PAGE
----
There doesn't seem to be a lot of literature around the best practices when it comes to containerization of Java applications and I'm curious as to what the logical approaches are. It used to be that we needed to setup some sort of server, configure its runtime (libraries, etc.), and deploy packaged Java applications, whether its WAR, JAR, EAR, etc., on it. This is something that is still applicable in the age of containerization, but nowadays, with the growing popularity of tools like Spring Boot, most Java apps are built into all-in-one fat JARs that contain everything needed for (isolated) execution (including usually lightweight servers).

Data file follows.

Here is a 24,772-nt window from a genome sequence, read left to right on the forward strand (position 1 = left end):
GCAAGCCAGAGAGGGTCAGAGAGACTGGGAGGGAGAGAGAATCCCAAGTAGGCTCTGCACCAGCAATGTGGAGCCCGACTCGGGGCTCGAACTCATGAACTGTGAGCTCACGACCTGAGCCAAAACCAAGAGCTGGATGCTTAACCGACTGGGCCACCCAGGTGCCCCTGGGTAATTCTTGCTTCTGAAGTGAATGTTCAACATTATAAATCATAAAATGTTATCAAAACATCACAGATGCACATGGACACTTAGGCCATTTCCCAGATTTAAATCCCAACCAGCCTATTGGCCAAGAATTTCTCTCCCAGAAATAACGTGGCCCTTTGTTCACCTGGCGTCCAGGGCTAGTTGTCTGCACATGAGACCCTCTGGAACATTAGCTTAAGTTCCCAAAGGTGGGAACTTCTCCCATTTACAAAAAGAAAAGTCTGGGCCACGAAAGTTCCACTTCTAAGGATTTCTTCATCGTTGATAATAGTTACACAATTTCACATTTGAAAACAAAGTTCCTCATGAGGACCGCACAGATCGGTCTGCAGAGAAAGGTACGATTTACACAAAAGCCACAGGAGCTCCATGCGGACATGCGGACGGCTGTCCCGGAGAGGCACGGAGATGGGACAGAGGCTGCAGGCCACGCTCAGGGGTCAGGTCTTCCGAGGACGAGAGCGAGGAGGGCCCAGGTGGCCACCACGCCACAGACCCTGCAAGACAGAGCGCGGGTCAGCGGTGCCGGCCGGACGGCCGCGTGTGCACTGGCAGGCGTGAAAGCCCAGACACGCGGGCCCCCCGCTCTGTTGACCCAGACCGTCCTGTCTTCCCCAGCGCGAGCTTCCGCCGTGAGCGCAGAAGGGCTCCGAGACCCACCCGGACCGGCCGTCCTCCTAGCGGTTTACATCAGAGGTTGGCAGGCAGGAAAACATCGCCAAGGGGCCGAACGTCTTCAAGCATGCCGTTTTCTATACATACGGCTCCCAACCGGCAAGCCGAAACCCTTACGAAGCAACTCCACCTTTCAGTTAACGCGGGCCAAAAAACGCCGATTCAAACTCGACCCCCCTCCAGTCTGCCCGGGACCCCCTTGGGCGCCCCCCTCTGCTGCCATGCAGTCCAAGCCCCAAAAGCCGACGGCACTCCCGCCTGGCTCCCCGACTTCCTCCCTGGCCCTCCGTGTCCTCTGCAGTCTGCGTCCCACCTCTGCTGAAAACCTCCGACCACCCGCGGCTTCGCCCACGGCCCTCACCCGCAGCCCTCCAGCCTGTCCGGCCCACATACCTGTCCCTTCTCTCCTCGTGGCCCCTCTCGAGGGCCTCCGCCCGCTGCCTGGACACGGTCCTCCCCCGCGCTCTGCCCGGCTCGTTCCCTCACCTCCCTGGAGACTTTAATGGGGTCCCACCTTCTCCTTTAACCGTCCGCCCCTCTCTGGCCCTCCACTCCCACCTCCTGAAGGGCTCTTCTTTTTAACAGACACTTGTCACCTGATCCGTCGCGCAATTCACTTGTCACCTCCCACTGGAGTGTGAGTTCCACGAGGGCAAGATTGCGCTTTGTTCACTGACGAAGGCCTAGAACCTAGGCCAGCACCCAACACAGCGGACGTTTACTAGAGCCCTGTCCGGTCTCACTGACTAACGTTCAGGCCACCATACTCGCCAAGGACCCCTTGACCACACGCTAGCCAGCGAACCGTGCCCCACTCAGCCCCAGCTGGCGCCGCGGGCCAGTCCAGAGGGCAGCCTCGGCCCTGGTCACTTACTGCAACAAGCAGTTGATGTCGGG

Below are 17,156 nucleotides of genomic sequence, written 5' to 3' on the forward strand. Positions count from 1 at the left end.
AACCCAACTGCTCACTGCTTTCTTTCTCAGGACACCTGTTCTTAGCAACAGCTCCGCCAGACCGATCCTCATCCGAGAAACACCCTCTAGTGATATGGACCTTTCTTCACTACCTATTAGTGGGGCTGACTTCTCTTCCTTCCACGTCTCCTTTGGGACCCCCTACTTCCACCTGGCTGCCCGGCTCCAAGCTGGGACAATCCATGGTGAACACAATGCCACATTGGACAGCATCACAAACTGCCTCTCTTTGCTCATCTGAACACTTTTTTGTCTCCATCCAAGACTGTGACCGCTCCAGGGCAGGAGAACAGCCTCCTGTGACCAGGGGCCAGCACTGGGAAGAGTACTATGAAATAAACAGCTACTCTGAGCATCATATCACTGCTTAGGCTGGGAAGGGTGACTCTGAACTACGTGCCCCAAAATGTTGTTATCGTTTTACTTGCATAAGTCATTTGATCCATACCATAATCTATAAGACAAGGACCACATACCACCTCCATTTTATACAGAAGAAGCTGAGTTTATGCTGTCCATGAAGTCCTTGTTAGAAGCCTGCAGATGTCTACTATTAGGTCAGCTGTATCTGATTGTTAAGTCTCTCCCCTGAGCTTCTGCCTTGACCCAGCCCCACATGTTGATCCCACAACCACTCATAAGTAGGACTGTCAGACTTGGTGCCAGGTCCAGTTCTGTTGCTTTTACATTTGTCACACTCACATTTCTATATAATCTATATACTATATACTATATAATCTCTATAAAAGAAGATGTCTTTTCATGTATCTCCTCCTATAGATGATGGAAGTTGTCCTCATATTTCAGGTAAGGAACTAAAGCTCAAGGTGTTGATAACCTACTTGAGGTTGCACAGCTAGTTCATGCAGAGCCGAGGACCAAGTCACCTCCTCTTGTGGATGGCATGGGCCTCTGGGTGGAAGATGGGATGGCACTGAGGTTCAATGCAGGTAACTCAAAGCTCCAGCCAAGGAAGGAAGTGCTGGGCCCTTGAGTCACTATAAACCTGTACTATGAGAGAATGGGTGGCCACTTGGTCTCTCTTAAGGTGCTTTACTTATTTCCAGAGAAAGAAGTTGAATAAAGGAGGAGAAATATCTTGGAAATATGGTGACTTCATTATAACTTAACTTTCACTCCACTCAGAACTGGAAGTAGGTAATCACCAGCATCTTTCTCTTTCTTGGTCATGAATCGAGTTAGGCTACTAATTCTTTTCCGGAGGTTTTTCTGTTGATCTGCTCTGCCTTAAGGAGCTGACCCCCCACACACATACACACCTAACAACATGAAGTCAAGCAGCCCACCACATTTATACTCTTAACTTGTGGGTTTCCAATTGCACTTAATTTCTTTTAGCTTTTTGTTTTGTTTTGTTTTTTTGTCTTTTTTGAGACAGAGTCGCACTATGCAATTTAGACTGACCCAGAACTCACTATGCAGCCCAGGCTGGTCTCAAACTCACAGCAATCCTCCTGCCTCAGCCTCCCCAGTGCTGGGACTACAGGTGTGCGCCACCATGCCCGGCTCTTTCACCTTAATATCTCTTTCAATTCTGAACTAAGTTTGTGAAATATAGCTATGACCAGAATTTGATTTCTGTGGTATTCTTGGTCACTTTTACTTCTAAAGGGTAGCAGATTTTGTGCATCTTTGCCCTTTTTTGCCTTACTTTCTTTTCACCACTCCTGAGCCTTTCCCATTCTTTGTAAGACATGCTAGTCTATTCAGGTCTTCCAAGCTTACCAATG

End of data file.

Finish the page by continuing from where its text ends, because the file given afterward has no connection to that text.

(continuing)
However, I'm confused as to how the containerization assembly is usually executed. Java archives can be built in just about any fairly capable machine. The resulting package, I understand, is what we build into our Docker image for deployment. Most of the time, development teams that adopt CI/CD will have remote systems that run tests and build JARs automatically. In this kind of setup, how does the deployment container look like? Should the CI/CD system be setup to publish the fat JAR in some sort of a remote repository (e.g. Artifactory), and then have the Docker image pull from there to run? Or, does the CI/CD system be expected to containerize the resulting JAR and publish the Docker image into the registry?